Smith's Bible Dictionary 
Schools. (In the early ages, most of the instruction of young children was by the parents. The leisure hours of the Sabbaths and festival days brought the parents in constant contact with the children. After the captivity, schools came more into use, and at the time of Christ were very abundant. The schools were in connection with the synagogues, which were found in every village of the city and land. Their idea of the value of schools may be gained from such sayings from the Talmud as "The world is preserved by the breath of the children in the schools;" "A town in which there are no schools must perish;" "Jerusalem was destroyed because the education of children was neglected."
Josephus says, "Our principal care is to educate our children." The Talmud states that in Bechar there were 400 schools, having each 400 teachers, with 400 children each and that there were 4000 pupils in the house of Rabban Simeon Ben-Gamaliel. Maimonides thus describes a school: "The teacher sat at the head, and the pupils surrounded him as the crown the head so that every one could see the teacher and hear his words. The teacher did not sit in a chair, while the pupils sat on the ground, but all either sat on chairs or on the ground."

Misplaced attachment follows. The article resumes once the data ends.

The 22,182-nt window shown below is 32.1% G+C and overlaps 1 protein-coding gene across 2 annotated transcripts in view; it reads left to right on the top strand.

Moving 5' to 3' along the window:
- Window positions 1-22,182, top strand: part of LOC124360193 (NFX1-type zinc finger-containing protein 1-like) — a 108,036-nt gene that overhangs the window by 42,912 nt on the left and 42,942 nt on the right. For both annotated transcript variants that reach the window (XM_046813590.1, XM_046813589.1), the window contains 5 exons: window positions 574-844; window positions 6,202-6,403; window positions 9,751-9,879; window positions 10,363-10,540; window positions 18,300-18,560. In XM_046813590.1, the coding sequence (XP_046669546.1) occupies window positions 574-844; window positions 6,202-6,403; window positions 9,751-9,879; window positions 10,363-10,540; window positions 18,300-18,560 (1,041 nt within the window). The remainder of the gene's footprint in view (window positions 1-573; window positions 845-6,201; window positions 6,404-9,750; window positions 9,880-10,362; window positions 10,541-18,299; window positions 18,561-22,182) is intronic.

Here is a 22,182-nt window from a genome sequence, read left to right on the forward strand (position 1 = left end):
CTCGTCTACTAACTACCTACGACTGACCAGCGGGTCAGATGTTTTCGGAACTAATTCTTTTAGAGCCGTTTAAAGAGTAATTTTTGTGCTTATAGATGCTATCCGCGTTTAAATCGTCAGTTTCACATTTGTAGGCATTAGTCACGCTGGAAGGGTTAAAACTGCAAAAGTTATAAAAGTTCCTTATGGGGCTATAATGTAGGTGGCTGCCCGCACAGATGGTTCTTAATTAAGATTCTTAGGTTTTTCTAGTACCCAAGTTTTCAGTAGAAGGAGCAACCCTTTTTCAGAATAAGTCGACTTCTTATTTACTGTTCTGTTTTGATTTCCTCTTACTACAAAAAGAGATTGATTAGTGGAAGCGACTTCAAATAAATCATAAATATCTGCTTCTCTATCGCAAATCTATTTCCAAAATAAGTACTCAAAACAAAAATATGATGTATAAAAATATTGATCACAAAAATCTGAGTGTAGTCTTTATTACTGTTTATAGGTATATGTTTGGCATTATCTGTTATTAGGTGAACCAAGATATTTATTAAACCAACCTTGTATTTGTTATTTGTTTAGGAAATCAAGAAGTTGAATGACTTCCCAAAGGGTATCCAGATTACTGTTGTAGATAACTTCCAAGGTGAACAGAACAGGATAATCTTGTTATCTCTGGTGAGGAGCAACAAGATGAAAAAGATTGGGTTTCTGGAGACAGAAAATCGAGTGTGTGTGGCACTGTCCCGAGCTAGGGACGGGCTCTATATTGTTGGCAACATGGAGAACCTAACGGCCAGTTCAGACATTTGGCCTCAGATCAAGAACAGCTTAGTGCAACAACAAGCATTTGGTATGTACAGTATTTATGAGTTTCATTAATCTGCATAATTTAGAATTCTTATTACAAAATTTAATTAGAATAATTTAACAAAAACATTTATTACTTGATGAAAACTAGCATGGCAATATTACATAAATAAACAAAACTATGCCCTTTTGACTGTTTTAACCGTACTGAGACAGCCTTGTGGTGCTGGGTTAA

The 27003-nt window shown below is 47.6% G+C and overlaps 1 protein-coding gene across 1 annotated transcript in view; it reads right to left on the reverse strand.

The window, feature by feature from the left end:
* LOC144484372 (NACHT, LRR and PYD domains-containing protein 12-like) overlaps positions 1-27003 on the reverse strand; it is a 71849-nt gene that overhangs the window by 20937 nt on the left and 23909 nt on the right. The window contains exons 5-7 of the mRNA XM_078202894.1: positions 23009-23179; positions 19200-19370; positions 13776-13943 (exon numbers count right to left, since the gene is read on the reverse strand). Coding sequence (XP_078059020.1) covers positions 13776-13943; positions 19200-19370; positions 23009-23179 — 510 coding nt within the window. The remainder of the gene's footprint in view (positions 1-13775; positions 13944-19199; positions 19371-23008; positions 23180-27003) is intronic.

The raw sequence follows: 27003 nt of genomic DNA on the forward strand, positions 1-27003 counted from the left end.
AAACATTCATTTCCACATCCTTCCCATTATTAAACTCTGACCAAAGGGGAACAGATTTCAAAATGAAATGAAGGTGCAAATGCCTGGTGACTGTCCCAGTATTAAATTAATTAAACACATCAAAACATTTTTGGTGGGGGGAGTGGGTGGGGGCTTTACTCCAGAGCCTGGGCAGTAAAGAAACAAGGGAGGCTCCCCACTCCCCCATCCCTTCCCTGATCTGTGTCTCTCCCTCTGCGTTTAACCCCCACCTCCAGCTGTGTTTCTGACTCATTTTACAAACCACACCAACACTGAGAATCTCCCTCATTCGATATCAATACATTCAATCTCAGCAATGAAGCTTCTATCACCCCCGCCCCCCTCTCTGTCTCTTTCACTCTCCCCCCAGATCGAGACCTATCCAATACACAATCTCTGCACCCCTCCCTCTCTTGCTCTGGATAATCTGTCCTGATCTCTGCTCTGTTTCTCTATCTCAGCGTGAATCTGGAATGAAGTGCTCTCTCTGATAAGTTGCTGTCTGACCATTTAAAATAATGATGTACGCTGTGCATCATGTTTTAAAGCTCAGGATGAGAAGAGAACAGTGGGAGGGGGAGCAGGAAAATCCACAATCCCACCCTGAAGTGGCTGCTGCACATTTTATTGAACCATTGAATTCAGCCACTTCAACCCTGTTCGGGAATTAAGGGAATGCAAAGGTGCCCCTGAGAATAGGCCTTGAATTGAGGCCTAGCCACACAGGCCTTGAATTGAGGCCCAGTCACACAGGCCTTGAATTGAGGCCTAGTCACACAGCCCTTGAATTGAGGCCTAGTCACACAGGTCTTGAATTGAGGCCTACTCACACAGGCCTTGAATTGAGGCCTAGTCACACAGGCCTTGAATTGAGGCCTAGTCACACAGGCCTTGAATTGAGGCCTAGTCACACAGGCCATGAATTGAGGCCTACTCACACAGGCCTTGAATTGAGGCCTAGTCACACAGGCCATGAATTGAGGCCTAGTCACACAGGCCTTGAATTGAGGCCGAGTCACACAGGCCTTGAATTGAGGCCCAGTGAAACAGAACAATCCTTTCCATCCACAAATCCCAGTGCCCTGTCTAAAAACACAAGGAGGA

The children read aloud to acquire fluency. The number of school-hours was limited, and during the heat of the summer was only four hours. The punishment employed was beating with a strap, never with a rod. The chief studies were their own language and literature; the chief school-book being the Holy Scriptures; and there were special efforts to impress lessons of morality and chastity. Besides these, they studied mathematics, astronomy and the natural sciences. Beyond the schools for popular education, there were higher schools or colleges scattered throughout the cities, where the Jews abounded. - Editor).
Charles Spurgeon's Illustration Collection 
By order of Government the roads in Prussia are lined on each side with fruit trees. Riding once, early in September, from Berlin to Halle, an American traveller noticed that some of the trees had a wisp of straw attached to them. He enquired of the, coachman what it meant. He replied that those trees bore choice fruits, and the straw was a notice to the public not to take fruit from those trees without special permission. 'I fear,' said the traveller, 'that in my country such a notice would be but an invitation to roguish boys to attack those very trees.' 'Haben Sie keine Sc/lutes?' (' Have you no schools?') was his significant rejoinder. Rest assured, dear reader, that next to godliness, education is the mainstay of order.
Hastings' Dictionary of the Bible 
Schools . See Education.